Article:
Role of digital key for NFPs to advance their agendas

By: Vishy Narayanan   |   Chief Digital and Information Officer at PricewaterhouseCoopers Australia

Maintaining pace with technological change is an ongoing challenge for Not-for-profits and one that COVID-19 has only accelerated. PwC’s recent survey found that 61% of Australian NFP CEOs cite a lack of resources as the biggest barrier to digital transformation yet the outcomes of such projects include stronger organisational culture, growth and improved employee and volunteer engagement. NFPs can enjoy the benefits of digitisation while keeping costs sustainable. Here’s how:

The first step towards any digital upskilling or transformation programme is to be clear about the objectives you are setting out to achieve. What problem are you trying to solve, or what opportunities are you targeting through a digital approach? Taking stock of where your organisation is at when it comes to digital is a good place to start.

Due to COVID-19 a ‘one-size fits all’ approach to where and how we work is no longer sustainable. Flexible work needs to be enabled and technology plays an even more important role in allowing teams to collaborate and operate efficiently online. NFPs need to make sure they have the technology and infrastructure to support this new way of working. Employees need the right tools to collaborate digitally and gain secure access to their remote working environments.

Digital transformation is not just about adapting to new technology, it’s about preparing organisations to be more adaptive to change. NFPs should consider whether their employees have an open and curious mindset about how digital skills can improve ways of working.

When it comes to learning new technology at home people rapidly acquire new skills, for example using Smart Phones and Smart TV’s but often that same attitude doesn’t transfer as readily to the workplace.

Creating foundational digital skills and the right mindset is an important first step not only for employees but also volunteers. NFPs often work with large groups of volunteers with a wide range of digital skills and unfortunately we know that the digital divide in Australia is increasing.

As a board member of Good Things Foundation Australia, we’re helping equip all Australians with the infrastructure, skills and confidence to be able to participate online. Business leaders play a critical role in enabling digital change by providing direction and empowering employees. However, a top-down approach alone won’t work and digital innovation needs to be driven on the ground for it to be sustainable and energise employees and volunteers. Tap into your employee or volunteer communities who are keen to engage by demonstrating a digital mindset and transferring their skills and knowledge to others. At PwC we call this citizen-led innovation.

A key ingredient for future success will be the ability to work with data and to use it to tell impactful stories. Understanding data and using data tools will allow NFPs to solve problems more efficiently and provide greater insights to donors, communities, partners and government.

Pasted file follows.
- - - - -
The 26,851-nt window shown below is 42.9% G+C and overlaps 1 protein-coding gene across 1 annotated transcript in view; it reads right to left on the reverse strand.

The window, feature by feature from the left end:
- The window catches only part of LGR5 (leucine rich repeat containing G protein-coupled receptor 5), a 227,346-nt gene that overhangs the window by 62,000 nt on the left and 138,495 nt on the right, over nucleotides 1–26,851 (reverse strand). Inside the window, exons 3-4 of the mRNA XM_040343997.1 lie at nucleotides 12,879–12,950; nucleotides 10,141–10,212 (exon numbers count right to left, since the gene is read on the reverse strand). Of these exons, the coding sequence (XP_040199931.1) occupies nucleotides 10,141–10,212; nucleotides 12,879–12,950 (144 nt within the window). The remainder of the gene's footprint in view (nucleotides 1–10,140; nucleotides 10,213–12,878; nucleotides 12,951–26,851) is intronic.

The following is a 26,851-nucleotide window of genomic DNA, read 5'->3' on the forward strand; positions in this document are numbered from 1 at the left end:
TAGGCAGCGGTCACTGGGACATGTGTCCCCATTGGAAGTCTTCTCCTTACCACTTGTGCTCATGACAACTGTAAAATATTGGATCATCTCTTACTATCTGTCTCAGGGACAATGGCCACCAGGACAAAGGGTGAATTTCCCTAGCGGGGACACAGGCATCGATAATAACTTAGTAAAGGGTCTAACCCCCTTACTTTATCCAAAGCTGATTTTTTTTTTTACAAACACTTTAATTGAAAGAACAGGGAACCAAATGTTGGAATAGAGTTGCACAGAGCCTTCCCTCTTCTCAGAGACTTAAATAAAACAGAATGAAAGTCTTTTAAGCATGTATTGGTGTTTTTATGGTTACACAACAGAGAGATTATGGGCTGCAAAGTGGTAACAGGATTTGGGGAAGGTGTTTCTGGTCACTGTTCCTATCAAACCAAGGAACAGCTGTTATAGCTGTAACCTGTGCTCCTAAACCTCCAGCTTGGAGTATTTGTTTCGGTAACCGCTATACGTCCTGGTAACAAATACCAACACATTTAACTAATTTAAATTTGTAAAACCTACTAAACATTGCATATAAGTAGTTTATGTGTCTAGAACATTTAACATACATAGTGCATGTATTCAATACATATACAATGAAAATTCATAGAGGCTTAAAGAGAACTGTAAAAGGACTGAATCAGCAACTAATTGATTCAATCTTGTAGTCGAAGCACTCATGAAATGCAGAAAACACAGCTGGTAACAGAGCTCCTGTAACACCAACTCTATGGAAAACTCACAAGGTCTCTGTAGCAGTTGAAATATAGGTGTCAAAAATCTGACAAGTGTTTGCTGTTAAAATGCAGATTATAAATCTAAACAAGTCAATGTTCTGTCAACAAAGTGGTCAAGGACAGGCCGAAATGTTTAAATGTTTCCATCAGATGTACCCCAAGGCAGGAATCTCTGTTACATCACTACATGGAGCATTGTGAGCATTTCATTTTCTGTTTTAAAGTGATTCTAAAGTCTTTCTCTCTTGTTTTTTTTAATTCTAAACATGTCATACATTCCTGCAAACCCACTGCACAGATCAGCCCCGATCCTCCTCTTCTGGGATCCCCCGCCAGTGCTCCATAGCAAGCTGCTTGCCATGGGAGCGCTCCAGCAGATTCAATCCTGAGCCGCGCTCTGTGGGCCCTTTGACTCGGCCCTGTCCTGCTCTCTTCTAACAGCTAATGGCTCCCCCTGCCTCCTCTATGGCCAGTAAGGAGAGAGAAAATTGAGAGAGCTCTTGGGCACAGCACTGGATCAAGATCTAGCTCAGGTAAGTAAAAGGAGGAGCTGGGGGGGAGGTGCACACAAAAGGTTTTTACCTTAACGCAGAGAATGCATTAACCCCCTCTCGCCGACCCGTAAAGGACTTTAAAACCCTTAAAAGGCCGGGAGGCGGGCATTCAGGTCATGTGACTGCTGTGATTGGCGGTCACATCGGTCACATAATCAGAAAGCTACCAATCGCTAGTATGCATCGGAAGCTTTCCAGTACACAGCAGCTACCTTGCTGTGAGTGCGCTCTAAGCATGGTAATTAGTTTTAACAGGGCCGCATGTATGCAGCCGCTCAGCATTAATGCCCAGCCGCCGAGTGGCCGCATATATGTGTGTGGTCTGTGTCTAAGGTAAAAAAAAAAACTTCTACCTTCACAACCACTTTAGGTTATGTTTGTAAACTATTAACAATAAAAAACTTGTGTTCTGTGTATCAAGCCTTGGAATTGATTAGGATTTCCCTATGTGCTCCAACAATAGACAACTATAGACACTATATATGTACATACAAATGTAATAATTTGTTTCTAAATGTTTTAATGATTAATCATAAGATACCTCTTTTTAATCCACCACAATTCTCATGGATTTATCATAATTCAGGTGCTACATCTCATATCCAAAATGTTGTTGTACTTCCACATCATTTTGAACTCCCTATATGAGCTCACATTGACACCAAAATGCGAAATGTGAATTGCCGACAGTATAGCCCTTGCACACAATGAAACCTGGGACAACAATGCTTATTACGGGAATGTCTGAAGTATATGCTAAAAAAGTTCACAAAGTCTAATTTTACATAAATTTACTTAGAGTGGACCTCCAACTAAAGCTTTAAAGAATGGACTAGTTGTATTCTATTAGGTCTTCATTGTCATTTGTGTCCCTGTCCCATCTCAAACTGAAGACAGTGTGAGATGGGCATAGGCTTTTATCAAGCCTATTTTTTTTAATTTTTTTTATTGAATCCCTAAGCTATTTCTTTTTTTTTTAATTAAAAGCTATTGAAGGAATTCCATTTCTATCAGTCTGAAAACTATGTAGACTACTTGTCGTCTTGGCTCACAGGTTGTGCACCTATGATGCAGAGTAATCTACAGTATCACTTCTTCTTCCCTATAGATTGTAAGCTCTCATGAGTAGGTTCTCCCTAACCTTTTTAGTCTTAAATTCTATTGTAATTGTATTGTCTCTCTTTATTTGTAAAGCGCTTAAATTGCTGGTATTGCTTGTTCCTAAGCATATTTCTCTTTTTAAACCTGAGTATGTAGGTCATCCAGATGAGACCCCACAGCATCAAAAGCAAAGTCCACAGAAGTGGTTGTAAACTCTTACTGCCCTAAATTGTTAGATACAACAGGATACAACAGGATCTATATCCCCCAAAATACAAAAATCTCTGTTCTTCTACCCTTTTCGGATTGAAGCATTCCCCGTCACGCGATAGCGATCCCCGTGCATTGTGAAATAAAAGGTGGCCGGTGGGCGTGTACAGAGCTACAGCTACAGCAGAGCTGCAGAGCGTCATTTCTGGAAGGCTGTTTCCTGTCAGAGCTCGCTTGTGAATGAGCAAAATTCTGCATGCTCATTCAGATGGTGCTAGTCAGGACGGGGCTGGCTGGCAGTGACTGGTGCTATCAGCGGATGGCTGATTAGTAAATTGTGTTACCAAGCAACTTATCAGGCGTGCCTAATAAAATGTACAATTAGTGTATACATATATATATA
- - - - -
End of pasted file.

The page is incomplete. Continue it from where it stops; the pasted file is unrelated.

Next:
For example, quality data management and using data effectively will help NFPs conduct more effective fundraising programmes. Employees increasingly consider working with data a key component to career success and are excited by the opportunity to build these skills.

NFPs are typically nimble and are able to make quick decisions and take advantage of opportunities with less bureaucracy. They should look for collaboration or partnership opportunities with corporates, government and technology providers to fast track digital upskilling. For example, many corporate organisations offer dedicated days for their staff to use their skills for the benefit of the community including working with NFPs. Technology providers also offer software and hardware free of charge or heavily discounted and include training support.

The good news is that 60% of NFP CEOs say they are starting to make progress or are making moderate progress in establishing an upskilling program that develops a mix of soft, technical and digital skills. That’s compared to 68% of their corporate counterparts.

No organisation, including an NFP can wait for the right time to start this change. That moment is now, and for most it will mean starting with incremental changes and building from there. I wish you all the best in your digital transformation and upskilling journey and remember that you are not alone.

Vishy Narayanan is the Chief Digital and Information Officer at PricewaterhouseCoopers Australia. In this role he leads a team that drives organisational change to strengthen PwC’s innovative culture and digital mindset and deliver value for clients. He is also a non-executive director on the board of Good Things Foundation Australia and a board member at Innowell.

PwC Australia is committed to helping the workforce recover from COVID-19 and has a free digital fitness assessment app to help organisations start to digitally upskill their employees.

Oct. 28, 2020

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